Parkinson’s – that’s the one that Michael J Fox has got, right? It’s that one where you get the shakes? Well, yes and yes. But there is so much more to it than just shaking. It creeps up on you. Quite often you don’t even realise you have it until the symptoms get quite severe. My nan had Parkinson’s. By the time she was diagnosed with it, the doctors said she had probably had it for 10 years.
So, if it’s not just shaking, what else is it? Well for starters, it’s sometimes not even shaking. Not everyone with Parkinson’s develops tremors.
The condition is caused by a deterioration of the nerves that carry messages to the brain. Sufferers find that they slow down because it takes longer for the body to relay messages to and from the brain. They can be unsteady on their feet, stumbling around as if they are drunk. Sometimes they have a “freeze” – a bit like when your computer freezes – and their body just stops. There is no warning of this – they can be halfway up a flight of stairs and suddenly find themselves unable to move. It can stop their facial muscles working properly, stopping them frowning or smiling. They can have difficulties get into and out of a bath or shower. Dressing and undressing themselves can be a struggle until the time comes when they even need help to go to the toilet – robbing them of any dignity.
It doesn’t just affect their physical capabilities either. Parkinson’s makes thought processes take longer too. If you are talking to someone with this illness, you need to be patient. If they don’t reply straight away, they are not being ignorant. They need time to process what you have said, to formulate a reply and to get that reply from their thoughts to their voice. When they do speak, their speech may be slurred and difficult to understand.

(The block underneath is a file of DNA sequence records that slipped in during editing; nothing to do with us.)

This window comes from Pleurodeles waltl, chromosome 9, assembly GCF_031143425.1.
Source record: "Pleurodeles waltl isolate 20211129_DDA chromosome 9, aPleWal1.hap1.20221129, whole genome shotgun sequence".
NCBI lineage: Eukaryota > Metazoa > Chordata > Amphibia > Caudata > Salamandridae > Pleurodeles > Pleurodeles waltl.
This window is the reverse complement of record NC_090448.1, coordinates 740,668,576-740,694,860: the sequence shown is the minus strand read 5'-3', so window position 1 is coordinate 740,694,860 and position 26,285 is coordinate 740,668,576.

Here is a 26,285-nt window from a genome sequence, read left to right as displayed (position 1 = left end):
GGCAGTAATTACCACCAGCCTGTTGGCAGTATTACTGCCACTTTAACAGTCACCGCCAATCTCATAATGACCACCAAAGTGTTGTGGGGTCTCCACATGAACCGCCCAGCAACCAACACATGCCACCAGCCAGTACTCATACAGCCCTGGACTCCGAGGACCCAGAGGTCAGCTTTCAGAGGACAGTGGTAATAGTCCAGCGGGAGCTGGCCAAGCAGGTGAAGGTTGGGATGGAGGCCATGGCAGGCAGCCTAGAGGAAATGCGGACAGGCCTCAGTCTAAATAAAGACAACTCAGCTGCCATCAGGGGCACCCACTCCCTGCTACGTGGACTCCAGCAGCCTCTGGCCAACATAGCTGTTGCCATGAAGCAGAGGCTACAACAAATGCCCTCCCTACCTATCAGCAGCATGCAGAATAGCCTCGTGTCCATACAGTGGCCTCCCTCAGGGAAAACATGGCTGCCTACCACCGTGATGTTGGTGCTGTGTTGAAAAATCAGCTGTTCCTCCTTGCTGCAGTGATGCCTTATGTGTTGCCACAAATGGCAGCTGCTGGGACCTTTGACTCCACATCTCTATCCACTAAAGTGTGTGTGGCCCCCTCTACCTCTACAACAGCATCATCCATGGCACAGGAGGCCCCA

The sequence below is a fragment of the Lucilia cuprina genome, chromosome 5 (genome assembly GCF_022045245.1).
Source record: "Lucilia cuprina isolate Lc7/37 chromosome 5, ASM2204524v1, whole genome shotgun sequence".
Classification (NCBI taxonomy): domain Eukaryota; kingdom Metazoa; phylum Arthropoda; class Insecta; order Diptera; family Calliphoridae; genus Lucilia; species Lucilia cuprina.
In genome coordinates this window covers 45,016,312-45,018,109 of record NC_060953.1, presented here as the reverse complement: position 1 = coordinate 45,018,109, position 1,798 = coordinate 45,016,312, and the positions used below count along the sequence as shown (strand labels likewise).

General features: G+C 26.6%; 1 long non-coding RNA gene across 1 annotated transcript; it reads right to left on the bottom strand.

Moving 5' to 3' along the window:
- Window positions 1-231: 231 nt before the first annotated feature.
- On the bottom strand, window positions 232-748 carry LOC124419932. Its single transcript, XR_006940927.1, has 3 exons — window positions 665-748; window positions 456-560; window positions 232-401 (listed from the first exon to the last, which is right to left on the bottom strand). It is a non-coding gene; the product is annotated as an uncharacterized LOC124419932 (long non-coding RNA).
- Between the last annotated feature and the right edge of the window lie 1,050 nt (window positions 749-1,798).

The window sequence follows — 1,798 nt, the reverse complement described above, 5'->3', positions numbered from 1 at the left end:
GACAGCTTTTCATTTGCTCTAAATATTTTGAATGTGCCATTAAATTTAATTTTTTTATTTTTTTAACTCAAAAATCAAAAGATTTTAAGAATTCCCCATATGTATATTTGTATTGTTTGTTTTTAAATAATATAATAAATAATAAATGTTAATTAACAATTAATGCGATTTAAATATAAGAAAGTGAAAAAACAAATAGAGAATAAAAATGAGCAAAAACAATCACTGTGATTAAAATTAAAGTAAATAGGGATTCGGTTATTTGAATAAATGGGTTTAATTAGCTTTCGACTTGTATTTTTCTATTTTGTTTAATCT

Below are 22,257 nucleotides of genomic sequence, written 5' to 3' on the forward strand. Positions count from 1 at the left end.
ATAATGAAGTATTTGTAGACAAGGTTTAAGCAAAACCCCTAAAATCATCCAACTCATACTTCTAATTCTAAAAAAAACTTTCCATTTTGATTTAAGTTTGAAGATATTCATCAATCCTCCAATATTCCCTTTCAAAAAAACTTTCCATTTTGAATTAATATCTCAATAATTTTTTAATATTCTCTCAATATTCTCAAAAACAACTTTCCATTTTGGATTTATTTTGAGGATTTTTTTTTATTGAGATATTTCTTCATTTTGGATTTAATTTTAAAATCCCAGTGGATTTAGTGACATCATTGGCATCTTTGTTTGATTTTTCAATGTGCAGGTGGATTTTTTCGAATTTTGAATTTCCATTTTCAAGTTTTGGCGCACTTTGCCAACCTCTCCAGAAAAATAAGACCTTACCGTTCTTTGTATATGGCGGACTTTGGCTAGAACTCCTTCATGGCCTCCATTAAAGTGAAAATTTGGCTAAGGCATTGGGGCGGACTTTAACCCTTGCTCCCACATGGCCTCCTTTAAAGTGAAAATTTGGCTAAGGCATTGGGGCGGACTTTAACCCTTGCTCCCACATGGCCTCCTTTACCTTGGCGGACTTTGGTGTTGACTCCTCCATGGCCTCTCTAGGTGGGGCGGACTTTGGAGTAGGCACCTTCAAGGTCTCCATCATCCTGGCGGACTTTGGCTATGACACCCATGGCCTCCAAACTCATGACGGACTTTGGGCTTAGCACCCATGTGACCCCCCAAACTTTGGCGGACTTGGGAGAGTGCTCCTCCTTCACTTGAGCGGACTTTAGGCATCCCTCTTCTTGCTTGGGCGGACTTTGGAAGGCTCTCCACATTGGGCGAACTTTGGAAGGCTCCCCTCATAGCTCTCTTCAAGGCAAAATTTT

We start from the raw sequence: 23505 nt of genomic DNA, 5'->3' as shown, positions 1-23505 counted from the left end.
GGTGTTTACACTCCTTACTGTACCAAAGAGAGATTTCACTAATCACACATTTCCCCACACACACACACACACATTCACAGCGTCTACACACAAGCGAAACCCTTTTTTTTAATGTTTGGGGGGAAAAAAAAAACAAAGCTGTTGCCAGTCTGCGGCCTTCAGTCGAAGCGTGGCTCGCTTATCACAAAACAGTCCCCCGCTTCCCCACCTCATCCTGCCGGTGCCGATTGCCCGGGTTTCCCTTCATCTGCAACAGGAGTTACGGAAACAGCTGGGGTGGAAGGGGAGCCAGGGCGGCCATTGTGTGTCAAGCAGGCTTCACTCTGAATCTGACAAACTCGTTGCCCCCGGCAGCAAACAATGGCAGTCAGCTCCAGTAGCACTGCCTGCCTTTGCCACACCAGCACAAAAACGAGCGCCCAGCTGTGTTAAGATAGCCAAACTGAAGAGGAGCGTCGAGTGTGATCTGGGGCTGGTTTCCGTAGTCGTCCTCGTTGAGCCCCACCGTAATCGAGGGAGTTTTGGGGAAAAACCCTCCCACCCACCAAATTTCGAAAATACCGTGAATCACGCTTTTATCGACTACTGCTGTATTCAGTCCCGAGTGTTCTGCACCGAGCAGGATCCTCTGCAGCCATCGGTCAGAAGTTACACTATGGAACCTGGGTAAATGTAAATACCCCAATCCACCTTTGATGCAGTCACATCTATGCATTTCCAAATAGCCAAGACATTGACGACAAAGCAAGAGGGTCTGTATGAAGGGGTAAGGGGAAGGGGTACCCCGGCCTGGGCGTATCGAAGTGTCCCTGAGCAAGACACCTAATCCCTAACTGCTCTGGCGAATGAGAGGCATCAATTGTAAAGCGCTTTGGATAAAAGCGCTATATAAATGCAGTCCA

And there are far more frightening symptoms even than being unable to move or think. Parkinson’s can also cause hallucinations. Parkinson’s sufferers are more likely to develop dementia. It can cause anxiety and depression. It can cause difficulty in eating or swallowing.
It’s a terrible illness. And yet we know so little about it, or why people develop it. At present it is incurable, although it can be treated. And even though 1 in 500 people have Parkinson’s (according to information on www.Parkinson’s.org.uk) it’s still an illness that too few people are aware of. This week is Parkinson’s Awareness Week. Please help raise awareness by reblogging this post, or by sharing the link on Facebook or Twitter, or just amongst your friends.
On behalf of everyone who has seen a loved one suffer from Parkinson’s – thank you.